- Pull the loose end of the string so the knot secures the net to the goal. To avoid getting tangles with the string, you can also cut it in half. It’s also a lot easier to handle.
- Continue doing the same loop-and-knot process from one corner of the goal down to the other end.
- When you’ve reached the other end, loop the string into the hook you find there and create a knot. What you’re doing is making sure that all corners have a secured part of the net so it doesn’t fall off when the ball hits it.
- Continue doing what you were doing with the string around the sides and down to the bottom beams.
- Have you reached the middle of the back part? If you have, then you’ll notice that it forms a V with the opposite bottom beam. When it does, get the part of the net that forms a ‘V’ as well. Knot it with the string and continue the lock lacing technique until you’ve done it on all sides.
- When you’re done, cut off the excess string and the zip ties.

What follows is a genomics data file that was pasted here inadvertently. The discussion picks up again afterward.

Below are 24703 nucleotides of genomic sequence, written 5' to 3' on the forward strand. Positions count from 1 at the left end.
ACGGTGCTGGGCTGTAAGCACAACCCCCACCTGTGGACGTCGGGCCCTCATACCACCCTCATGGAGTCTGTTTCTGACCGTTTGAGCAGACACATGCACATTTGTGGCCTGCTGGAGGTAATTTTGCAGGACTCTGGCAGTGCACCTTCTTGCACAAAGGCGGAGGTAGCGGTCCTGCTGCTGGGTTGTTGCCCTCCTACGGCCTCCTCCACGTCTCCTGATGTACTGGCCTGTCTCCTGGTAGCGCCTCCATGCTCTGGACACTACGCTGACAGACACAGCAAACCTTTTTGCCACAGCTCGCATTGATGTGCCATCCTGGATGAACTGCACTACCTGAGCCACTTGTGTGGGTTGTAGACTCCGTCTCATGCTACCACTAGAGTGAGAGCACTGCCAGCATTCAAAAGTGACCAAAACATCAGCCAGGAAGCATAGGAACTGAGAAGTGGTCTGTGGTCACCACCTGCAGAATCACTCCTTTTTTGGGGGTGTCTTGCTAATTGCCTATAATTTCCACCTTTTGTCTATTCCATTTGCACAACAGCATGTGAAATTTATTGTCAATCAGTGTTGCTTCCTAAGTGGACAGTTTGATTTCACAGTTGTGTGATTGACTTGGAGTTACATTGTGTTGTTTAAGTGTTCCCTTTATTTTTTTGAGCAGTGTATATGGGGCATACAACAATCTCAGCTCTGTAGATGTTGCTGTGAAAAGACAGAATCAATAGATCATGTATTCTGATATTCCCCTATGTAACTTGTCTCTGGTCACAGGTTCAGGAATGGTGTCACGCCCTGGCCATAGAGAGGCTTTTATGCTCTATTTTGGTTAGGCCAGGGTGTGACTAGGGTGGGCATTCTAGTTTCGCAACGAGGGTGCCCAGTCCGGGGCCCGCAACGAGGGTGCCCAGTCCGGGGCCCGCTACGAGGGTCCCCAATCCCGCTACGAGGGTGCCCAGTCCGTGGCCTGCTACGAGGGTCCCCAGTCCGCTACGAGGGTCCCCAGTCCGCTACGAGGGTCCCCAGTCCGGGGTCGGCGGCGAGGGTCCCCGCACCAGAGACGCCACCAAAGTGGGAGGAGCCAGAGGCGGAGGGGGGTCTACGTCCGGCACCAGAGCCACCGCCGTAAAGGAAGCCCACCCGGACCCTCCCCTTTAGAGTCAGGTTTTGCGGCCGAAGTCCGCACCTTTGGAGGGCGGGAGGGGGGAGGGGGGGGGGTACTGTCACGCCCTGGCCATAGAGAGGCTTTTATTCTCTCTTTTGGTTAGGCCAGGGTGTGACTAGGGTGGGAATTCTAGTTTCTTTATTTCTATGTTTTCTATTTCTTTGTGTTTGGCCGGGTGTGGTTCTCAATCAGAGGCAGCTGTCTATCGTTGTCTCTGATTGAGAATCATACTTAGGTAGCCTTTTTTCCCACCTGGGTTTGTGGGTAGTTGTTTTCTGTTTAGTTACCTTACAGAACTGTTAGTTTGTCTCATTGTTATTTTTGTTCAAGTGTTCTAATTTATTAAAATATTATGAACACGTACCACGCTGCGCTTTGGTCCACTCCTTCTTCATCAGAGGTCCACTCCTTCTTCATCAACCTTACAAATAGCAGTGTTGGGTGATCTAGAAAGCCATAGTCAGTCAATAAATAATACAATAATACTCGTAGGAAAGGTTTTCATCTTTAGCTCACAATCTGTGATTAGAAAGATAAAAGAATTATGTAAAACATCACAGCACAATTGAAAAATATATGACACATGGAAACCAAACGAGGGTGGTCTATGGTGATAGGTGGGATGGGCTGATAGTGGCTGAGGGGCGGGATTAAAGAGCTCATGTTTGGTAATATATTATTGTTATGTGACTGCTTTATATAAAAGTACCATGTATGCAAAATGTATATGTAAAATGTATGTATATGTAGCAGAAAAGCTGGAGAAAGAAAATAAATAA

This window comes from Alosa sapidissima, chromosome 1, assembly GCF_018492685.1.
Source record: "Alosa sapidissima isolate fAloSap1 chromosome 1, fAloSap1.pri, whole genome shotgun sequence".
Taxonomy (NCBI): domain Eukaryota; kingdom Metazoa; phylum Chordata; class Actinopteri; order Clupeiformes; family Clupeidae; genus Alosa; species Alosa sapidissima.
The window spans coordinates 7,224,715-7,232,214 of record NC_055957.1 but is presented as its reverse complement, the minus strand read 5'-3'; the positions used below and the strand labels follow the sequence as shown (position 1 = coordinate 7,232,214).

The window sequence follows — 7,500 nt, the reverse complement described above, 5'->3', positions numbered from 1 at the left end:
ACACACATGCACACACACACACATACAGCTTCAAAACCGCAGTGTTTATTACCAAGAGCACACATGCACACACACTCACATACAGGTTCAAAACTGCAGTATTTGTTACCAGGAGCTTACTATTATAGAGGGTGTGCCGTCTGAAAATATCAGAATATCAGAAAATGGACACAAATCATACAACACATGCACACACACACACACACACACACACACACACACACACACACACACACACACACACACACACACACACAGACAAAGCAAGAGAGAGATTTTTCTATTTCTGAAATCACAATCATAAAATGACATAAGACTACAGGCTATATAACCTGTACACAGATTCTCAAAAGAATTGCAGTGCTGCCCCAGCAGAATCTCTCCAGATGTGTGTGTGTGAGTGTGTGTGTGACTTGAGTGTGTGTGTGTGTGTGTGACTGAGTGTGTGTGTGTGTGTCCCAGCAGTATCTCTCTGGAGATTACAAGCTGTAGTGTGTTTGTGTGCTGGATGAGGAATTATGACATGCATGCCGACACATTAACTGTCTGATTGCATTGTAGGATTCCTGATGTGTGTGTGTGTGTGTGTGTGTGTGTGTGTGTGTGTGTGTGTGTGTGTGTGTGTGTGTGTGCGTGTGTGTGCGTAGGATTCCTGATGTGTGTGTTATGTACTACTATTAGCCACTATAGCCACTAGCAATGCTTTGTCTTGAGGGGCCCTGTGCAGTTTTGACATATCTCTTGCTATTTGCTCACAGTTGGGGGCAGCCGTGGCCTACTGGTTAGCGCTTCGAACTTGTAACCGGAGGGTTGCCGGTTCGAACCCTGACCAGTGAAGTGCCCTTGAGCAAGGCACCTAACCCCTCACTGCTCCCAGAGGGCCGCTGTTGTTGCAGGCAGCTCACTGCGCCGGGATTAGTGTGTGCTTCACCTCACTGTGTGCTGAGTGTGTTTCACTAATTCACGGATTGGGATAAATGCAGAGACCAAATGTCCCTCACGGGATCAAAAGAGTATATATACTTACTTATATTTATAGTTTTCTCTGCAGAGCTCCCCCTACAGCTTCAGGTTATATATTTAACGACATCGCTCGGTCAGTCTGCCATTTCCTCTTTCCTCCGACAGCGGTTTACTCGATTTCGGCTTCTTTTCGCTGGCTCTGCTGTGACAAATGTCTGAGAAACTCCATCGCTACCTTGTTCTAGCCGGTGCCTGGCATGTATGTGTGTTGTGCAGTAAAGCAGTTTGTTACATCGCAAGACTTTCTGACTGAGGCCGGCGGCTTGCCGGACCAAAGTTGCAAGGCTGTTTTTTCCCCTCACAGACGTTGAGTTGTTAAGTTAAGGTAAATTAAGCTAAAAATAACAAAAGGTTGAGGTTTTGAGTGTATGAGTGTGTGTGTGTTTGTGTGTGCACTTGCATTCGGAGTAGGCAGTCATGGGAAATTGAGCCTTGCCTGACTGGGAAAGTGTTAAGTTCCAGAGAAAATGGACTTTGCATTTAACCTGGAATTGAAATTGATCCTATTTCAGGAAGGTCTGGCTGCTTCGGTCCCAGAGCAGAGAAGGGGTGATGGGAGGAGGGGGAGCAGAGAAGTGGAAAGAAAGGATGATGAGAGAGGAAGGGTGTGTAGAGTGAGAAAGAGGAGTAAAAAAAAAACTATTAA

- To make sure everything’s well-made, try pulling the side of the net near the pole. If it comes loose, then the knots weren’t that secured.
Which Stringing Method Should You Do?
Is the lock lacing technique better? Or is it just the same with the loop lacing technique but slightly more complex?
When choosing which technique you’re going to use, you’re only considering three things – the speed at which you’ll make it, the complexity, and the security it gives to the pole.
If you’re looking for the fastest technique, it’s definitely the loop lacing method. It’s fast and it’s not complicated at all. You are just like wrapping the string around the hole of the net and the pole. It can’t be any simpler than that. It’s so easy that anyone can do it and it only takes a few minutes.
What about the easiest? Well, you know the answer to that, too. Obviously, the easier method is the loop lacing technique because you don’t have to create knots for every loop you make. If you’re a little impatient, the lock lacing method is something you shouldn’t attempt to do.
However, even if the loop lacing technique seems to be the best method, it’s not the most secure. Unfortunately, if you don’t loop everything right, there will be areas of the net that will start to sag after a few games. With the lock lacing method, that’s rarely the case because each hole is knotted with the pole so tightly that it doesn’t leave room to get loose. If it does, it’s most likely due to wear and tear.
Overall, both lock lacing and loop lacing are great methods to stringing a lacrosse goal. In all honesty, they’re not that complicated since they’re all repetitive. The only annoying part here is not the looping itself, but rather, doing it for every hole of the net!